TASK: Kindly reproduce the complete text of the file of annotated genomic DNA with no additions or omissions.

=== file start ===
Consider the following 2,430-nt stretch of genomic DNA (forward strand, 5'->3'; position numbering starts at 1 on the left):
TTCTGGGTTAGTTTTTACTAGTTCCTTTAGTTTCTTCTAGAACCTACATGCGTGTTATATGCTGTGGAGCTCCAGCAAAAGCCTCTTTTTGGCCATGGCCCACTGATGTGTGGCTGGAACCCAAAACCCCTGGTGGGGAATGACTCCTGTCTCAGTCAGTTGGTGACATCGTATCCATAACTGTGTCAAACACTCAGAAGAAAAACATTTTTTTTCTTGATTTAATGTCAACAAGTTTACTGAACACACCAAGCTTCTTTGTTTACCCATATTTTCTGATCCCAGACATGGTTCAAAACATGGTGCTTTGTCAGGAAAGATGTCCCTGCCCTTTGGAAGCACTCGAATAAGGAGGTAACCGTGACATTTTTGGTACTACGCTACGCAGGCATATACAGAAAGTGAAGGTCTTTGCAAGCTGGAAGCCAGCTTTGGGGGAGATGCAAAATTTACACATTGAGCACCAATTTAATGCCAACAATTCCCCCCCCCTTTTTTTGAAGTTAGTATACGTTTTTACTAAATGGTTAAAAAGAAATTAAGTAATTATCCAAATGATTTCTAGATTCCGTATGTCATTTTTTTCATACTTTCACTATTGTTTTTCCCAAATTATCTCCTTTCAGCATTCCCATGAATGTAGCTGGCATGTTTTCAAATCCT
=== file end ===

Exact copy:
Consider the following 2,430-nt stretch of genomic DNA (forward strand, 5'->3'; position numbering starts at 1 on the left):
TTCTGGGTTAGTTTTTACTAGTTCCTTTAGTTTCTTCTAGAACCTACATGCGTGTTATATGCTGTGGAGCTCCAGCAAAAGCCTCTTTTTGGCCATGGCCCACTGATGTGTGGCTGGAACCCAAAACCCCTGGTGGGGAATGACTCCTGTCTCAGTCAGTTGGTGACATCGTATCCATAACTGTGTCAAACACTCAGAAGAAAAACATTTTTTTTCTTGATTTAATGTCAACAAGTTTACTGAACACACCAAGCTTCTTTGTTTACCCATATTTTCTGATCCCAGACATGGTTCAAAACATGGTGCTTTGTCAGGAAAGATGTCCCTGCCCTTTGGAAGCACTCGAATAAGGAGGTAACCGTGACATTTTTGGTACTACGCTACGCAGGCATATACAGAAAGTGAAGGTCTTTGCAAGCTGGAAGCCAGCTTTGGGGGAGATGCAAAATTTACACATTGAGCACCAATTTAATGCCAACAATTCCCCCCCCCTTTTTTTGAAGTTAGTATACGTTTTTACTAAATGGTTAAAAAGAAATTAAGTAATTATCCAAATGATTTCTAGATTCCGTATGTCATTTTTTTCATACTTTCACTATTGTTTTTCCCAAATTATCTCCTTTCAGCATTCCCATGAATGTAGCTGGCATGTTTTCAAATCCT